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The Danger of Killer Algae

Updated on June 13, 2015

Killer algae or caulerpa taxifolia is an invasive species that is capable of rapid growth and spreading. Its range is augmented by ballast water. It has wiped out other algae and sea grasses and even whole communities by outcompeting native species for food.

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Killer algae is native to tropical waters, like the Caribbean and off the coast of Africa. But because of ballast water and improper disposal from aquariums, it has been found off the coast of southern California and near France.

Prey and Predators

A natural predator to killer algae is a sea slug called Elysia subornata, which gets its nutrients solely from killer algae, by sucking out the sap, and killing it. The slug's enzymes neutralize the poison from the algae, which keeps it unharmed but protects it from other predators.

Natural Defenses

Has a high tolerance for extreme conditions. It can live out of water for up to ten days. Killer algae can also live in low water temperatures, and can plant itself in many different terrains, including sand, dirt, between rocks, and on seabeds.

It contains a deadly poison that kills most things that eat it. Its biggest defense, however, is its sheer volume. It spreads so quickly, that it can out-compete most species for resources and predators would have a hard time of depleting it.

Reproduction

Killer algae is asexual and reproduces through a process called fragmentation, where the algae splits into different fragments which then mature into adulthood.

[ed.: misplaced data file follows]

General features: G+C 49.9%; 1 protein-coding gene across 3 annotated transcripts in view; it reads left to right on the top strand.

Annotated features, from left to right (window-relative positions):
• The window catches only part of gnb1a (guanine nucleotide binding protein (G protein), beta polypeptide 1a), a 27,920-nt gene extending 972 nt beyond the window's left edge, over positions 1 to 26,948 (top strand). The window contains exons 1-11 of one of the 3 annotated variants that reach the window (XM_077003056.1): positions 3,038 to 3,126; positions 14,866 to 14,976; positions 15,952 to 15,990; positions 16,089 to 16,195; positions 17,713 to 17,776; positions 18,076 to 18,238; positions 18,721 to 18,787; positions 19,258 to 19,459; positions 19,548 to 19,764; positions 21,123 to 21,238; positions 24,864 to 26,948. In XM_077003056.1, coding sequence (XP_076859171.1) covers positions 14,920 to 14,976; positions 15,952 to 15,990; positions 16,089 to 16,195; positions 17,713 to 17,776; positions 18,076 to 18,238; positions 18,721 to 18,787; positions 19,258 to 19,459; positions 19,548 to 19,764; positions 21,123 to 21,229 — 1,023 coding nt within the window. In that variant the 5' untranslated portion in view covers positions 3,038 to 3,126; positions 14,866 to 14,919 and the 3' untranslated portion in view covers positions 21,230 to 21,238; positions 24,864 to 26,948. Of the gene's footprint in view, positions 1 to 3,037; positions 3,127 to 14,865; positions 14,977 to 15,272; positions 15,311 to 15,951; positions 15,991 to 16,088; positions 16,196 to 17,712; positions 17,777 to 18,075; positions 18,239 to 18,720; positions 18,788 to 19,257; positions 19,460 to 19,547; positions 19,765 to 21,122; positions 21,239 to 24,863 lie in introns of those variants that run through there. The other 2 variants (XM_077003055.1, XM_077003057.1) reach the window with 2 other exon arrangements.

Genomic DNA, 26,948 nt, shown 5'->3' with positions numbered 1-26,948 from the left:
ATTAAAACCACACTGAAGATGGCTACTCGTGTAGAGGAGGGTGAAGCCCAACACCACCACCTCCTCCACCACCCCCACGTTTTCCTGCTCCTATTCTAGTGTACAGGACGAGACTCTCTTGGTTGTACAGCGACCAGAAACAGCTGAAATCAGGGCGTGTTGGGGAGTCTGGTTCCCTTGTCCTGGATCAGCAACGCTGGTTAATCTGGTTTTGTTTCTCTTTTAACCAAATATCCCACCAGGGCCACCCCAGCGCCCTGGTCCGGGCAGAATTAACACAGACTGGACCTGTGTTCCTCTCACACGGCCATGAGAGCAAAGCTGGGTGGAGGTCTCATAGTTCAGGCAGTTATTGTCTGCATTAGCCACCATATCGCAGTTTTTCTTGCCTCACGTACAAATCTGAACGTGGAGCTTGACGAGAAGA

The Harmful Effects of Killer Algae

Killer Algae became an invasive species because of poor disposal of aquariums. Because it's pretty and easy to care for, it's a very popular decorative plant to put in fish tanks and aquariums. Its high tolerance makes it impossible for most herbivores to prey on it, so it can spread unchecked in new areas. Its rapid reproduction smothers out other plants like dandelions in flower beds, killing entire ecosystems. However, it is possible to get rid of it after it takes over an area. In fact, California recently got rid of it themselves.

What We Can Do

The best thing we can do about killer algae is to not get it for aquariums or fish tanks, and if we do get it, to make sure it is properly disposed of.

Sources

Center for Invasive Species Research. http://cisr.ucr.edu/caulerpa_taxifolia.html

Marine Algae of Hawai'i. http://www.hawaii.edu/reefalgae/invasive_algae/chloro/caulerpa_taxifolia.htm

University of California. http://www.ridnis.ucdavis.edu/Caulerpataxifolia.html

http://www.rimeis.org/species/caulerpa.html

http://www.westcoast.fisheries.noaa.gov/habitat/habitat_types/seagrass_info/caulerpa_taxifolia.html

http://www.europe-aliens.org/pdf/Caulerpa_taxifolia.pdf


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    • Larry Rankin profile image

      Larry Rankin 22 months ago from Oklahoma

      Nasty stuff. Thanks for raising my awareness.

    • K Johnny Varghese profile image

      KJohnny Varghese 21 months ago from India

      I have heard that Algae is an important food supplement. It's full of nutrients and vitamins neccessary for our body. Good to know even, killer forms of algae exist.

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